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New Generation Casts Votes on Immigration, Economic Issues

Republican presidential candidate Mike Huckabee stopped for Cuban-style coffee and campaigning last week at the Versailles restaurant in the Little Havana section of Miami.
Republican presidential candidate Mike Huckabee stopped for Cuban-style coffee and campaigning last week at the Versailles restaurant in the Little Havana section of Miami. (By Joe Raedle -- Getty Images)
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By Peter Whoriskey
Washington Post Staff Writer
Wednesday, January 30, 2008

MIAMI, Jan. 29 -- It has become a highly stylized ritual: Political candidates drop by the Versailles restaurant in Little Havana, slurp a cafecito, condemn Fidel Castro and loudly affirm, " Viva Cuba libre!" Television cameras capture it all.

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The Republican primary in Florida this year was no different. Sen. John McCain (Ariz.), former New York City mayor Rudolph W. Giuliani and former Arkansas governor Mike Huckabee stopped by, and former Massachusetts governor Mitt Romney went a step further by donning a guayabera for his appearances in the area.

But as iconic as those moments at the Versailles have become, their symbolism may have been lost in a presidential election campaign less about the Cuban past than this nation's present, with a new generation of Cubans providing the decisive edge McCain needed against Romney. Cuban voters sided with McCain over Romney 5 to 1, not because McCain presented himself as the stronger bulwark against communism but because he was the moderate, pro-immigrant candidate they wanted.

"There's been a generational shift in Florida's Latino community," said Cecilia Mu¿oz, vice president for policy at the National Council of La Raza, the nation's largest Latino group. "Cuban children are not from the refugee experience."

Dario Moreno, a professor at Florida International University and an expert in Cuban American politics, said that Cuban American voters were initially inclined toward McCain and Giuliani because of their strong stands on national security and moderate positions on other issues. When the Giuliani campaign seemed to lag, Cuban Americans switched to McCain, rolling up big margins for him.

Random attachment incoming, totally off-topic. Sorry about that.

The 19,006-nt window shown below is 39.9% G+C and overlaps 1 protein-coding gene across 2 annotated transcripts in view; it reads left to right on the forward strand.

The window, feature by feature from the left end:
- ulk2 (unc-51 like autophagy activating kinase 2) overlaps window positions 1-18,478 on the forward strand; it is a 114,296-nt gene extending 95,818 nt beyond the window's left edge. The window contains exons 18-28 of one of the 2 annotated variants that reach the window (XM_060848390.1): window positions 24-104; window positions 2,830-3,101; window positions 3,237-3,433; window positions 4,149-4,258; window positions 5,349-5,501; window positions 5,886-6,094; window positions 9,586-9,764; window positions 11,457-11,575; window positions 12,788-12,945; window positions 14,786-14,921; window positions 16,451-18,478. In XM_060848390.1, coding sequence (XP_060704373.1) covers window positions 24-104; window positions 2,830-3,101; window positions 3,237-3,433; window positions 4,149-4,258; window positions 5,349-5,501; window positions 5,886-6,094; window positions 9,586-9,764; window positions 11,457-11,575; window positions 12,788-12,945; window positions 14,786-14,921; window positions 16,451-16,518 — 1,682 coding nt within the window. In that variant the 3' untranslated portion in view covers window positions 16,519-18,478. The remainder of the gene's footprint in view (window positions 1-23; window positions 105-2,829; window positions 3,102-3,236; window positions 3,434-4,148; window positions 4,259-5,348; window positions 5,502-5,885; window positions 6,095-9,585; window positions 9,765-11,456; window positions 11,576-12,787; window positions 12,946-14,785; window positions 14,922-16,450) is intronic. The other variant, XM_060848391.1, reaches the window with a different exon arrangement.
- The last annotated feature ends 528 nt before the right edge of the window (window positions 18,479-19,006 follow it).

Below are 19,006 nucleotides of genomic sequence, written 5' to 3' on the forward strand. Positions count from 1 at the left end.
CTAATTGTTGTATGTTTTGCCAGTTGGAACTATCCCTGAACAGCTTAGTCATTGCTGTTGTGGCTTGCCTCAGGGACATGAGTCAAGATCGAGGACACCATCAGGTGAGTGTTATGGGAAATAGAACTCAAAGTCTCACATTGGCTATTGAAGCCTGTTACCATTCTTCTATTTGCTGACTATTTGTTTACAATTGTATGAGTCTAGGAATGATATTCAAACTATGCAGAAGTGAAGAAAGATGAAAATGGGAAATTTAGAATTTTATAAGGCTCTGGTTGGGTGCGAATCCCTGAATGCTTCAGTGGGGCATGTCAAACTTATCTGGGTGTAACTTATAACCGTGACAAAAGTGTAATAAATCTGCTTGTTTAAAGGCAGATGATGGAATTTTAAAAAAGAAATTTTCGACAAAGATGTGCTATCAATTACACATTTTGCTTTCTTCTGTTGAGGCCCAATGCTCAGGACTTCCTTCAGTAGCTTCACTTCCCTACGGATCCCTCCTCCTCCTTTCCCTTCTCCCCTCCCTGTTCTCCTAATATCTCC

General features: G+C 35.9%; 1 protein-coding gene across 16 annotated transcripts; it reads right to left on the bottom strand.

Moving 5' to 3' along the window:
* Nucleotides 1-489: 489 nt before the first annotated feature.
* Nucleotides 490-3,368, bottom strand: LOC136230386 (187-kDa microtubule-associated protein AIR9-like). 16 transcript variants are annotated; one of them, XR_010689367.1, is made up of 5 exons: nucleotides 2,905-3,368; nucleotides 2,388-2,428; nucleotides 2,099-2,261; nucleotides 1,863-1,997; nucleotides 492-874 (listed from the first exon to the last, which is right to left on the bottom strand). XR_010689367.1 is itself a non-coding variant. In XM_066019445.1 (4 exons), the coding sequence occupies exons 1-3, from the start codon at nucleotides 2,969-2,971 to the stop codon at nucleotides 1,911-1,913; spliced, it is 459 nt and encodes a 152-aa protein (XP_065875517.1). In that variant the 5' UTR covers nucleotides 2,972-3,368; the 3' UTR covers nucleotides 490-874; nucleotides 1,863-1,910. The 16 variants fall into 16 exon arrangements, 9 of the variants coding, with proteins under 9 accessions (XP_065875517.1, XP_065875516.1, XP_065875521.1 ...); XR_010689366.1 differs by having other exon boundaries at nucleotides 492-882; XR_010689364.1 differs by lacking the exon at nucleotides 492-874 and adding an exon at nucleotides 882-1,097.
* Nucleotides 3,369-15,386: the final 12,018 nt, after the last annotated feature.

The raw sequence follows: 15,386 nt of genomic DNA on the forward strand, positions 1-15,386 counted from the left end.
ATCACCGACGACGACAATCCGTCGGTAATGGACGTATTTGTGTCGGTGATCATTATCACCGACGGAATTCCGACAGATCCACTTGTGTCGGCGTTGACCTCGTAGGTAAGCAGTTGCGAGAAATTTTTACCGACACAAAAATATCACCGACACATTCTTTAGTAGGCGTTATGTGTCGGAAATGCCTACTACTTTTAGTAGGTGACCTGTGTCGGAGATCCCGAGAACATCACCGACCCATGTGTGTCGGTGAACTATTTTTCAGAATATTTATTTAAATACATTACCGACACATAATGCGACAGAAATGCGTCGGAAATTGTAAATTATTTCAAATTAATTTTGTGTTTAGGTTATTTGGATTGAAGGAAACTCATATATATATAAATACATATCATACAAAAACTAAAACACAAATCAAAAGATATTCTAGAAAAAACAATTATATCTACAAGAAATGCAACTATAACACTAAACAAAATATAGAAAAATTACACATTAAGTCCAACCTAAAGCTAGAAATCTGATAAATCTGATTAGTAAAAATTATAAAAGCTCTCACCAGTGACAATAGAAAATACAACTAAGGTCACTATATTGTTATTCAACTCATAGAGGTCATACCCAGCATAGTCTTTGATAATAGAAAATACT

"It was strategic voting," he said. "It lead to a bandwagon affect. People began to vote with a probable winner."

Republican candidates did not seem to see it coming. As usual, they strove to adopt the fiercest anti-Castro rhetoric, even as other issues -- the U.S. economy, the Iraq war and health care -- were the higher priorities of many Cuban American voters.

"Cuban Americans are voting on the same issues that other Floridians are voting on," Moreno said. "There is a lot of middle-class angst."

McCain was aided by the early support of South Florida's three Cuban American House members, Ileana Ros-Lehtinen and Mario and Lincoln D¿az-Balart. McCain also received the endorsement of Florida's Republican senator, Mel Martinez, who is also Cuban American.

On Tuesday, as contemporary Latin music played outside Precinct 418 here, voters explained that they have heard get-tough-on-Castro promises from Republican candidates before and those promises have not amounted to much.

"They always come and say 'Viva Cuba libre!' " and 'next year,' " said Jorge Chao, 51, a dry-cleaning manager who came to Miami from Cuba in 1980. "But it's been 51 years, and nothing has changed."

"I live here, not in Cuba," said Caridad Calzadilla, 53, a real estate agent. "The most important issue is the economy."

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